I grew into an adult who is both in love with and driven by the concept of "having a voice." I've made a career out of it, in fact, hearing people's authentic voices on a daily basis, while also proudly using my own. Your voice, both made up of what you choose to say, and what you choose not to say, is a representation of you, your beliefs, your thoughts, your feelings, your character. Your voice is your power, it's who you are.
Last night, during the NBA Eastern Conference finals game between the Chicago Bulls and Miami Heat, Bulls player Joakim Noah used his voice in a way that he's already apologizing for. He was caught on camera screaming at a fan, finishing what he calls "getting caught up in the moment" by yelling, "F*ck you, f*ggot."
During that same game a public service announcement staring NBA stars Grant Hill and Jared Dudley (with The Gay, Lesbian, and Straight Education Network) aired, to address the use of anti-gay slurs among teens - I guess Joakim Noah missed that one. Awesome.
Whether anti-gay behaviors are in the form of slurs or direct bullying, the fact remains that "I'm Gay" continues to rank as one of the most difficult phrases to utter for so many amazing, delicious, gorgeous, and fabulous human beings on this earth. Their voice is taken from them, especially after influential sports stars such as Joakim Noah make such douchebag moves as he did last night.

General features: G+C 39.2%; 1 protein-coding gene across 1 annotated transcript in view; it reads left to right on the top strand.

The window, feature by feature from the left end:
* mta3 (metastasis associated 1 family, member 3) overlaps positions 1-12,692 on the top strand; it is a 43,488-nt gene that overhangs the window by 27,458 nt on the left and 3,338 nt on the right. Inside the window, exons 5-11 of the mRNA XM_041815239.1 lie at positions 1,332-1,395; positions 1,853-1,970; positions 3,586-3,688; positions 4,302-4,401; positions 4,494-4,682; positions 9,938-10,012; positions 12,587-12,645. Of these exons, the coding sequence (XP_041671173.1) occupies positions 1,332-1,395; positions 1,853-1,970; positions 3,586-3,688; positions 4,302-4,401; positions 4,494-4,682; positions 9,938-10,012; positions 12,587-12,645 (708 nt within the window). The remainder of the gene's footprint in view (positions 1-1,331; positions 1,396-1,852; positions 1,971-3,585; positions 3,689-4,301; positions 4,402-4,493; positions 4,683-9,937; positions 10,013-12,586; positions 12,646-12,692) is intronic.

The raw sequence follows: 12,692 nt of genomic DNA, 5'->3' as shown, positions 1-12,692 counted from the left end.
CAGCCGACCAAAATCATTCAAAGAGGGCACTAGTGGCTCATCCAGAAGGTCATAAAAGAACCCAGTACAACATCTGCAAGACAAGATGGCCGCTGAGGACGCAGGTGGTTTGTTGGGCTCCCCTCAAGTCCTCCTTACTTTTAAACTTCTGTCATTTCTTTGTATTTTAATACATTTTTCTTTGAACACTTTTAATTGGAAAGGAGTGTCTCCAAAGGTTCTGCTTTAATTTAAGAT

When part of your identity is being used to describe an asshole in the stands at a basketball game, it's hardly an invitation to feel comfortable in your skin. It's more like being asked to hold you authentic self hostage inside, or risk being met with profound disrespect, unkindness, and blatant violence if you choose not to.
The thing is though, when you hold your authentic self hostage inside, whether it be your sexual orientation or anything else about you for that matter, things get dark, heavy and blurry. As human beings we're made up in such a way that the person we really are wants so badly to be seen and heard in the world that if we don't allow that to happen, an emotional mold starts to grow inside us where our true self is sitting.
Sometimes the emotional mold made up of fear of judgment, shame and bullying shifts into depression - and sometimes anger. Occasionally it spills over into substance abuse, and as statistics show us, for many teenagers it also shifts into suicide.
But, thankfully, just as Joakim Noah's slur was met with Hill and Dudley's amazing announcement along with a likely $100K fine, much anti-gay bullying is met with amazing support around the country and in celebrity culture.
Recently Don Lemon of CNN proudly announced that he's gay, Taylor Swift and Britney Spears continue to speak out, both musically and otherwise, supporting gay rights, and hockey star Sean Avery of the New York Rangers was the first professional sports start to appear in a video to support gay marriage.
To join these amazing stars and use your voice to support anti-gay bullying efforts, please visit an organization I'm deeply proud to be a part of, The Gay-Straight Alliance Network. We empower youth activists to stop bullying and create safer schools throughout California, and throughout the country. It's more than a cause to me...it's a way of saying; no ones voice or authentic self deserves to be locked inside.
We're throwing an amazing event and fundraiser called Fabulous By Design on June 9, 2011. Please click here to purchase tickets either for yourself or as a donation to the organization. And mark me as your host so I can make sure to thank you personally.
Using your voice to support others in using theirs is empowering. I highly recommend it.